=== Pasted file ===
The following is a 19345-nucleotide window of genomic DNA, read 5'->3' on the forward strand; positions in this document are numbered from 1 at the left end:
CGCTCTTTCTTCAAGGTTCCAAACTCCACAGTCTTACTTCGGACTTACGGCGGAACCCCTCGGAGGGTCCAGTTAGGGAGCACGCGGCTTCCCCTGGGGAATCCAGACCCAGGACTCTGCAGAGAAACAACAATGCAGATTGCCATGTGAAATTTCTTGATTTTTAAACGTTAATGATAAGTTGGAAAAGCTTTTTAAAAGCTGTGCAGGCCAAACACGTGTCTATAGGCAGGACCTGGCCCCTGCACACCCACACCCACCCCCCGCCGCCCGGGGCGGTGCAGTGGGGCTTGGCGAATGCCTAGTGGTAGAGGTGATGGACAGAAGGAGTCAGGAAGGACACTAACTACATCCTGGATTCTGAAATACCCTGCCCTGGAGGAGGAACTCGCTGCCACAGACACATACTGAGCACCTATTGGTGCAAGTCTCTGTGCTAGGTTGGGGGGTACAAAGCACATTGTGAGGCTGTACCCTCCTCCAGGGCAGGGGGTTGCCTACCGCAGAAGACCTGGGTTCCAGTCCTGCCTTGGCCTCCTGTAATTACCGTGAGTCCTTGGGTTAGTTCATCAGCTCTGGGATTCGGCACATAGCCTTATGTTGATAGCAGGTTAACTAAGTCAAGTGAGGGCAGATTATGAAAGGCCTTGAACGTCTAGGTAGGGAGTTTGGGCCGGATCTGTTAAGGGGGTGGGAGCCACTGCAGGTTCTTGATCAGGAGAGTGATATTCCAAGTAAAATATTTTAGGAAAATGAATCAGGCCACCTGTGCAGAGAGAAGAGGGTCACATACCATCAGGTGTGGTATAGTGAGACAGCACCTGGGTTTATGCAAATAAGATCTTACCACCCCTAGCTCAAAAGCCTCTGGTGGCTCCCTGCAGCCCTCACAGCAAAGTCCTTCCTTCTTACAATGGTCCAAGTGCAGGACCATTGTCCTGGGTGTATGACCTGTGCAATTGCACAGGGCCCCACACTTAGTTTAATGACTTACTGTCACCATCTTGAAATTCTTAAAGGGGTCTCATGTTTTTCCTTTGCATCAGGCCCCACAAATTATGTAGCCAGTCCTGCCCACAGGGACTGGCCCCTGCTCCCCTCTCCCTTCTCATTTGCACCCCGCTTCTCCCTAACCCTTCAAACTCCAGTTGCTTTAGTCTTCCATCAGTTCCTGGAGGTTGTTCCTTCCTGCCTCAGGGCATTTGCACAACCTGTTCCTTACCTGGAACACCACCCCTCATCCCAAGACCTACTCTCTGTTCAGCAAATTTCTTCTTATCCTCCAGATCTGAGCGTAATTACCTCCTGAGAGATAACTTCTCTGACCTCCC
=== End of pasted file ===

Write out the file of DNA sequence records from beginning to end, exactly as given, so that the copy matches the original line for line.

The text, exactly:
The following is a 19345-nucleotide window of genomic DNA, read 5'->3' on the forward strand; positions in this document are numbered from 1 at the left end:
CGCTCTTTCTTCAAGGTTCCAAACTCCACAGTCTTACTTCGGACTTACGGCGGAACCCCTCGGAGGGTCCAGTTAGGGAGCACGCGGCTTCCCCTGGGGAATCCAGACCCAGGACTCTGCAGAGAAACAACAATGCAGATTGCCATGTGAAATTTCTTGATTTTTAAACGTTAATGATAAGTTGGAAAAGCTTTTTAAAAGCTGTGCAGGCCAAACACGTGTCTATAGGCAGGACCTGGCCCCTGCACACCCACACCCACCCCCCGCCGCCCGGGGCGGTGCAGTGGGGCTTGGCGAATGCCTAGTGGTAGAGGTGATGGACAGAAGGAGTCAGGAAGGACACTAACTACATCCTGGATTCTGAAATACCCTGCCCTGGAGGAGGAACTCGCTGCCACAGACACATACTGAGCACCTATTGGTGCAAGTCTCTGTGCTAGGTTGGGGGGTACAAAGCACATTGTGAGGCTGTACCCTCCTCCAGGGCAGGGGGTTGCCTACCGCAGAAGACCTGGGTTCCAGTCCTGCCTTGGCCTCCTGTAATTACCGTGAGTCCTTGGGTTAGTTCATCAGCTCTGGGATTCGGCACATAGCCTTATGTTGATAGCAGGTTAACTAAGTCAAGTGAGGGCAGATTATGAAAGGCCTTGAACGTCTAGGTAGGGAGTTTGGGCCGGATCTGTTAAGGGGGTGGGAGCCACTGCAGGTTCTTGATCAGGAGAGTGATATTCCAAGTAAAATATTTTAGGAAAATGAATCAGGCCACCTGTGCAGAGAGAAGAGGGTCACATACCATCAGGTGTGGTATAGTGAGACAGCACCTGGGTTTATGCAAATAAGATCTTACCACCCCTAGCTCAAAAGCCTCTGGTGGCTCCCTGCAGCCCTCACAGCAAAGTCCTTCCTTCTTACAATGGTCCAAGTGCAGGACCATTGTCCTGGGTGTATGACCTGTGCAATTGCACAGGGCCCCACACTTAGTTTAATGACTTACTGTCACCATCTTGAAATTCTTAAAGGGGTCTCATGTTTTTCCTTTGCATCAGGCCCCACAAATTATGTAGCCAGTCCTGCCCACAGGGACTGGCCCCTGCTCCCCTCTCCCTTCTCATTTGCACCCCGCTTCTCCCTAACCCTTCAAACTCCAGTTGCTTTAGTCTTCCATCAGTTCCTGGAGGTTGTTCCTTCCTGCCTCAGGGCATTTGCACAACCTGTTCCTTACCTGGAACACCACCCCTCATCCCAAGACCTACTCTCTGTTCAGCAAATTTCTTCTTATCCTCCAGATCTGAGCGTAATTACCTCCTGAGAGATAACTTCTCTGACCTCCC